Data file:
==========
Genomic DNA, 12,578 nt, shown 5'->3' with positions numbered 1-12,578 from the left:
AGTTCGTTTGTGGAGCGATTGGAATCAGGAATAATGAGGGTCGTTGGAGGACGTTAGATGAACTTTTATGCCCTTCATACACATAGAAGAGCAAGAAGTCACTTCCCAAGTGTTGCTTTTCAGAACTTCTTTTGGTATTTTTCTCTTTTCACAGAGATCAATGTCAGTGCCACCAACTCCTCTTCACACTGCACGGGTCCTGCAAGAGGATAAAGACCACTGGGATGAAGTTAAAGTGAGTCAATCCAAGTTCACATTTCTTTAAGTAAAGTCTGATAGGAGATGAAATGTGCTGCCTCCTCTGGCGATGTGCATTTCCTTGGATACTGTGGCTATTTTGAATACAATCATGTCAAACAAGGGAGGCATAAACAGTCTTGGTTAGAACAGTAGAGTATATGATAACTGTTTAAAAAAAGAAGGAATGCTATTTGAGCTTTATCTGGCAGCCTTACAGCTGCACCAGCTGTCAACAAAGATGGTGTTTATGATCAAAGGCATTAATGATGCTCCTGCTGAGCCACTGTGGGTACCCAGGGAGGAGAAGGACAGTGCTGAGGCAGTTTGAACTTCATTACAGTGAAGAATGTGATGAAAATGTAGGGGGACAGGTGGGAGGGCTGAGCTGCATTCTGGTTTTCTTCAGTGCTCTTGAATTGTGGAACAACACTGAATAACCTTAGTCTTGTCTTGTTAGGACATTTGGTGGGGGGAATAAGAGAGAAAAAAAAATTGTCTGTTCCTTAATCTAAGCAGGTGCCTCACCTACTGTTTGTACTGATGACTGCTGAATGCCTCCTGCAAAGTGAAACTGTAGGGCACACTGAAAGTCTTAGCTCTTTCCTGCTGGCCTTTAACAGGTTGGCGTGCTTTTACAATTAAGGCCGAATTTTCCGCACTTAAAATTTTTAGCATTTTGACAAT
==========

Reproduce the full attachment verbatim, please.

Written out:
Genomic DNA, 12,578 nt, shown 5'->3' with positions numbered 1-12,578 from the left:
AGTTCGTTTGTGGAGCGATTGGAATCAGGAATAATGAGGGTCGTTGGAGGACGTTAGATGAACTTTTATGCCCTTCATACACATAGAAGAGCAAGAAGTCACTTCCCAAGTGTTGCTTTTCAGAACTTCTTTTGGTATTTTTCTCTTTTCACAGAGATCAATGTCAGTGCCACCAACTCCTCTTCACACTGCACGGGTCCTGCAAGAGGATAAAGACCACTGGGATGAAGTTAAAGTGAGTCAATCCAAGTTCACATTTCTTTAAGTAAAGTCTGATAGGAGATGAAATGTGCTGCCTCCTCTGGCGATGTGCATTTCCTTGGATACTGTGGCTATTTTGAATACAATCATGTCAAACAAGGGAGGCATAAACAGTCTTGGTTAGAACAGTAGAGTATATGATAACTGTTTAAAAAAAGAAGGAATGCTATTTGAGCTTTATCTGGCAGCCTTACAGCTGCACCAGCTGTCAACAAAGATGGTGTTTATGATCAAAGGCATTAATGATGCTCCTGCTGAGCCACTGTGGGTACCCAGGGAGGAGAAGGACAGTGCTGAGGCAGTTTGAACTTCATTACAGTGAAGAATGTGATGAAAATGTAGGGGGACAGGTGGGAGGGCTGAGCTGCATTCTGGTTTTCTTCAGTGCTCTTGAATTGTGGAACAACACTGAATAACCTTAGTCTTGTCTTGTTAGGACATTTGGTGGGGGGAATAAGAGAGAAAAAAAAATTGTCTGTTCCTTAATCTAAGCAGGTGCCTCACCTACTGTTTGTACTGATGACTGCTGAATGCCTCCTGCAAAGTGAAACTGTAGGGCACACTGAAAGTCTTAGCTCTTTCCTGCTGGCCTTTAACAGGTTGGCGTGCTTTTACAATTAAGGCCGAATTTTCCGCACTTAAAATTTTTAGCATTTTGACAAT